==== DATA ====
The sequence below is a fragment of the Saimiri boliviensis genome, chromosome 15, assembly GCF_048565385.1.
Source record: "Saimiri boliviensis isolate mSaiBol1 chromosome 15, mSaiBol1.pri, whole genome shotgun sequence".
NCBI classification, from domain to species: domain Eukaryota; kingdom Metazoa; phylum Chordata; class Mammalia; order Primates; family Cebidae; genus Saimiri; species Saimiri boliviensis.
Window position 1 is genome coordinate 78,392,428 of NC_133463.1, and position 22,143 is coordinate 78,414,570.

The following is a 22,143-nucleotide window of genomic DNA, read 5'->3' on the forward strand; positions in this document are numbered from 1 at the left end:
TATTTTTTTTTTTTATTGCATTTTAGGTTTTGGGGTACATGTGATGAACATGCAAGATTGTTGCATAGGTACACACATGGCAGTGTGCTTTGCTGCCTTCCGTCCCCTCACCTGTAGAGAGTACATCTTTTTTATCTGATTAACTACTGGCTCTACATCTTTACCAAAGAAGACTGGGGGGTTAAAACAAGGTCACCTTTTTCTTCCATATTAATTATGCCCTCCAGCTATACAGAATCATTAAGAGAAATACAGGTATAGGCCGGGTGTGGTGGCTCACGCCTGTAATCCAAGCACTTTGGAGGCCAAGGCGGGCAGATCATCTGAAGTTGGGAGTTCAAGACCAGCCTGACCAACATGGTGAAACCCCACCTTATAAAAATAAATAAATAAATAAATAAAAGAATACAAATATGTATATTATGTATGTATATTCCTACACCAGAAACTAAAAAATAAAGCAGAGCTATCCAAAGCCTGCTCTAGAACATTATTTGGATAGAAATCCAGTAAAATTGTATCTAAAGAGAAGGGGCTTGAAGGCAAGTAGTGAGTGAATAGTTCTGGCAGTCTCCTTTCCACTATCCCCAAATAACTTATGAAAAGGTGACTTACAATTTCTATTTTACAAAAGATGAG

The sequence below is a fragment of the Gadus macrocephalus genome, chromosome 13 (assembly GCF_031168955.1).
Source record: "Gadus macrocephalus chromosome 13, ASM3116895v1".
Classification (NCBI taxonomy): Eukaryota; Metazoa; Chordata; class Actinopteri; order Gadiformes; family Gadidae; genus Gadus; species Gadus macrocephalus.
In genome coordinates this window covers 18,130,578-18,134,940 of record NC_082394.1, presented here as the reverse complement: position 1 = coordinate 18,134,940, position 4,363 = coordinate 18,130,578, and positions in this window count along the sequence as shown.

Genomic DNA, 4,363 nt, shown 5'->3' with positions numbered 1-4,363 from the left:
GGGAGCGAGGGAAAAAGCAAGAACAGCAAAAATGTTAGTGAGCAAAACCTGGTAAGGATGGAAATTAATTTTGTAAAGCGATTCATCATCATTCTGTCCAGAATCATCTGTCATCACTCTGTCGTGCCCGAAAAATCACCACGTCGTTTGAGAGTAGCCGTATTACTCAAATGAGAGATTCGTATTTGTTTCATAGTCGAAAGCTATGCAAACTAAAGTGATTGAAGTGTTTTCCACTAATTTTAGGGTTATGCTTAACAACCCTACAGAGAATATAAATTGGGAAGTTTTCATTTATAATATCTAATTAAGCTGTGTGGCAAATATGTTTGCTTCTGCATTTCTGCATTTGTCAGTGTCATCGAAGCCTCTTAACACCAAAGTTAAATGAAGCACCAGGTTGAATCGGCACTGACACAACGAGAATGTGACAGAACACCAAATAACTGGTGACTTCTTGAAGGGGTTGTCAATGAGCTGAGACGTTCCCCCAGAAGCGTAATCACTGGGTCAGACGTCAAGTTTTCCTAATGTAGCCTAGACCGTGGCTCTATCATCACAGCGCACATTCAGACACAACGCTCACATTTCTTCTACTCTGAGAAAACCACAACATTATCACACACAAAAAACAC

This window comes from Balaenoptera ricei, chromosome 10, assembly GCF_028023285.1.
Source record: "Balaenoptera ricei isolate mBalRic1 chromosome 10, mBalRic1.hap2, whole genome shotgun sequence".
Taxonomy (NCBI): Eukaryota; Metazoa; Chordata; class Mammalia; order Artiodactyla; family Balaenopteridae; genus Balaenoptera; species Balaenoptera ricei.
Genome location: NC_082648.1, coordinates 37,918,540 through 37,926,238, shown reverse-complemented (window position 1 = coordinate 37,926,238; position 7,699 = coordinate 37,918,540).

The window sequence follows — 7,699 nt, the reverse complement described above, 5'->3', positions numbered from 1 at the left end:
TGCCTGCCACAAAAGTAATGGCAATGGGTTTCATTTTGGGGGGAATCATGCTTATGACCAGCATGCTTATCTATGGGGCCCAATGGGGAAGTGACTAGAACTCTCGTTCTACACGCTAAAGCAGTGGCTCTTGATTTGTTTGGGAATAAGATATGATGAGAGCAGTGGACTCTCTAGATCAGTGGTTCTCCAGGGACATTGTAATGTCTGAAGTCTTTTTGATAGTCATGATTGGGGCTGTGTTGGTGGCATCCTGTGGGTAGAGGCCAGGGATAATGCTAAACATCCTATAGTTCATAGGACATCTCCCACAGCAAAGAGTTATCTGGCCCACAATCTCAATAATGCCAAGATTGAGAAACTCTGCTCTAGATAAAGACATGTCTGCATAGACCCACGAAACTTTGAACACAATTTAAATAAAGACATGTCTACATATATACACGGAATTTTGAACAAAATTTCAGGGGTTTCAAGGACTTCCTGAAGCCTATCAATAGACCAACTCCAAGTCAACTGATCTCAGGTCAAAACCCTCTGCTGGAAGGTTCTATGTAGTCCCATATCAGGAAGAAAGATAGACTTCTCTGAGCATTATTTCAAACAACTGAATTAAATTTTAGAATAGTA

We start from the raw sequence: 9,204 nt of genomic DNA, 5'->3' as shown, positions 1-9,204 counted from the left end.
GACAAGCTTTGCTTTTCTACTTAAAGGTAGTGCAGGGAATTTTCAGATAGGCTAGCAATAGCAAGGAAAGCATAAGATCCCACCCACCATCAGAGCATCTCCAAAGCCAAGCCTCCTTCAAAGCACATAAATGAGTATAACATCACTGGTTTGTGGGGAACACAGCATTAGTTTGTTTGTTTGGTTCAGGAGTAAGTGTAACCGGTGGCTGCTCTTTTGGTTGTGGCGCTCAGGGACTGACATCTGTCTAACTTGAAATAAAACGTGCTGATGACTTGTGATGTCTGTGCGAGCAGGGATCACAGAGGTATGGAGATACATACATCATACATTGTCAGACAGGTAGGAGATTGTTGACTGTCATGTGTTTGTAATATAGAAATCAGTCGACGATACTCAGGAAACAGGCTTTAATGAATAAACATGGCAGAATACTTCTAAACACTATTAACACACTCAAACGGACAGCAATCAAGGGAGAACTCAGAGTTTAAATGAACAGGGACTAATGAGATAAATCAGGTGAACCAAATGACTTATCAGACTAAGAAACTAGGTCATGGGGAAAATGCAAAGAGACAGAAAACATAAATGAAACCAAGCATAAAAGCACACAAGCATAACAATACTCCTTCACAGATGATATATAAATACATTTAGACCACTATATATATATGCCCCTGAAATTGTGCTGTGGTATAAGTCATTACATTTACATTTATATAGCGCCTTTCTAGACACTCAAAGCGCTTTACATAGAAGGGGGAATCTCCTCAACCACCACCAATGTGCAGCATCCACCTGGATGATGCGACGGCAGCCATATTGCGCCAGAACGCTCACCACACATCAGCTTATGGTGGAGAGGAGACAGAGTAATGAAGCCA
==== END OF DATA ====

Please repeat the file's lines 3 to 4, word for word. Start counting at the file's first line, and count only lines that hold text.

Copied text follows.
NCBI classification, from domain to species: domain Eukaryota; kingdom Metazoa; phylum Chordata; class Mammalia; order Primates; family Cebidae; genus Saimiri; species Saimiri boliviensis.
Window position 1 is genome coordinate 78,392,428 of NC_133463.1, and position 22,143 is coordinate 78,414,570.